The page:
Apparently representatives from China’s State Administration for Industry & Commerce (SAIC) popped in for a quiet chat to the Microsoft offices in Beijing, Shanghai, Guangzhou and Chengdu.
No one is actually saying what the conversation was about, but it is not thought that the Chinese water torture was used at this point of the investigation.
SAIC is not just in charge of antitrust matters, it also takes the lead in any bribery and corruption investigations as well as intellectual property rights abuse cases,
A Microsoft spokeswoman said the company was happy to answer the government’s questions but did not say what those questions were.
Qualcomm is facing penalties that may exceed $1 billion in one such Chinese antitrust probe, following accusations of overcharging and abusing its market position.
Needless to say this is getting the US jolly cross. It favours letting businesses do whatever they like or senators are not going to get their usual Christmas presents from their favourite lobby group.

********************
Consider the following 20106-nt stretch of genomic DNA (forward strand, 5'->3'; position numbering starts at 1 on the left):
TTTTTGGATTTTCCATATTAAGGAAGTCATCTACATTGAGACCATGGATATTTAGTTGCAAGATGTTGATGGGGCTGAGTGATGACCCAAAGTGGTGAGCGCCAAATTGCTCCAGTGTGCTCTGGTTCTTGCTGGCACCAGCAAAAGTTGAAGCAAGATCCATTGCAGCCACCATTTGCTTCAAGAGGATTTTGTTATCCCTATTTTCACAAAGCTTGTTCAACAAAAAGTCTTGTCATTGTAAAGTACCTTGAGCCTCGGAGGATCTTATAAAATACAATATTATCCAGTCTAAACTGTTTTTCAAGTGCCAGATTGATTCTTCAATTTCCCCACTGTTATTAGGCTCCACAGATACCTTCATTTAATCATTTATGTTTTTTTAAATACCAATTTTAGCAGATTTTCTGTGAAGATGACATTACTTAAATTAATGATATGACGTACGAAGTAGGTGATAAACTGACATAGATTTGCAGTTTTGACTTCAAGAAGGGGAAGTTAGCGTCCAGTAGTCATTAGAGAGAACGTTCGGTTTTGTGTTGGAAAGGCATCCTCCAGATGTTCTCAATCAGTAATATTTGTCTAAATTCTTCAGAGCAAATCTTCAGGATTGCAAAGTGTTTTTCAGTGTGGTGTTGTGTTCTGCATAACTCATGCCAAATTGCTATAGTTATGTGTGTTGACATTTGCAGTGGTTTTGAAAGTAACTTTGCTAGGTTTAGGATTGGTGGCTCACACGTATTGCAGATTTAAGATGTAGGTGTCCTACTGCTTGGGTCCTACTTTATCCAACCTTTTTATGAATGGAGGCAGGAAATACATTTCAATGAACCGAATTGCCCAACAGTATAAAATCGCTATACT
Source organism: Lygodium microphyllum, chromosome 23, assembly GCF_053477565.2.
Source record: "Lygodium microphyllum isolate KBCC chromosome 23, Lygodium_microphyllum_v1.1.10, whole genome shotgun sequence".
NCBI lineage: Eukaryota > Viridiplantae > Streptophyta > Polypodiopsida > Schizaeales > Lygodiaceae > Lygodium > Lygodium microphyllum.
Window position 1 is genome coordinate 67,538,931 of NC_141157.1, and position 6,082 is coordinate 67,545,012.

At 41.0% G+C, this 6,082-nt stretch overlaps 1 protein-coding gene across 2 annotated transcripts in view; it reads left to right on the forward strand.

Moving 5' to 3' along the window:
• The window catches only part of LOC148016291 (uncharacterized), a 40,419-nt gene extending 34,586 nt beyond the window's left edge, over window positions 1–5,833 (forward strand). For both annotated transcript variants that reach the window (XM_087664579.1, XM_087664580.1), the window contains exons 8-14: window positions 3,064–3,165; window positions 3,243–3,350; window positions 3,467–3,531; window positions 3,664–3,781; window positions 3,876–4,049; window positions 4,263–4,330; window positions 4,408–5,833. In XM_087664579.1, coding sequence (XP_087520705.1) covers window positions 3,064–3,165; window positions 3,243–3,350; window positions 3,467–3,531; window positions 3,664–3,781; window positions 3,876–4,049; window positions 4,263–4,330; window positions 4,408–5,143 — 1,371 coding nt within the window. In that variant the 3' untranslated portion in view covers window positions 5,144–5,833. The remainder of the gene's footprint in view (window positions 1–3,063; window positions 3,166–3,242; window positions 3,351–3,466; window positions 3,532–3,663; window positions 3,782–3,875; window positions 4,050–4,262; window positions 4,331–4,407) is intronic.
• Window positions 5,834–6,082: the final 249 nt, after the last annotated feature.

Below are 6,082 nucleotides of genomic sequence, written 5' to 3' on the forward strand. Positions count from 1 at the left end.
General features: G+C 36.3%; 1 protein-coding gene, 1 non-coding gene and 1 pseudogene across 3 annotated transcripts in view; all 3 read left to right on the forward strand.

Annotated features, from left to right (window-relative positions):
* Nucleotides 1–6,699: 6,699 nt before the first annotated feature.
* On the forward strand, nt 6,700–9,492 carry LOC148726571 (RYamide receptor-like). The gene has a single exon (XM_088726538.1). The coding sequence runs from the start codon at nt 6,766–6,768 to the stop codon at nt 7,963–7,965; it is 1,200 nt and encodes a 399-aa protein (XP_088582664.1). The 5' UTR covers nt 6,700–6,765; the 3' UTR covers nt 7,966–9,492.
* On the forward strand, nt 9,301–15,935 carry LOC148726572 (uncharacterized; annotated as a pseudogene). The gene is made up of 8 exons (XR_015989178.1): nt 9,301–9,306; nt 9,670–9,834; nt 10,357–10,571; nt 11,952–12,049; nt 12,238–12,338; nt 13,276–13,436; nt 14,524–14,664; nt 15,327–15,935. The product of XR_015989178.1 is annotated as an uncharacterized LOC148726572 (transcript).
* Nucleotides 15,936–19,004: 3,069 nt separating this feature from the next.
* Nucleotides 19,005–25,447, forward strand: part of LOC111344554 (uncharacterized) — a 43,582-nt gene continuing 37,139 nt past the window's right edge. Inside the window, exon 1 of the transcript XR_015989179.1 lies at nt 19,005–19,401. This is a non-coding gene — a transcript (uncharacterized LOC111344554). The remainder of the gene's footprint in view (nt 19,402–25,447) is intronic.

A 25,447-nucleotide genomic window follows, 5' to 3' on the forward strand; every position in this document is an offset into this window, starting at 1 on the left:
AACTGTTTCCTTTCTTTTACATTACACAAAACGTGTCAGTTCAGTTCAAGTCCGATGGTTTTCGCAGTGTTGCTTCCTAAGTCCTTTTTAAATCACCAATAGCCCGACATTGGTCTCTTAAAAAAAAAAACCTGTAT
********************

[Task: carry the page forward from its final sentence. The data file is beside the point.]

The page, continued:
The US Chamber of Commerce earlier this year urged Washington to get tough with Beijing on its use of anti-competition rules, and warned that “concerns among U.S. companies are intensifying”.
Microsoft has been having a little bit of trouble in Big China lately. Earlier this month, activists said Microsoft’s OneDrive cloud storage service were being disrupted.
In May, central government offices were banned from installing Windows 8, Microsoft’s latest operating system, on new computers. This ban has not been lifted, as multiple procurement notices since then have forbidden the use of Windows 8.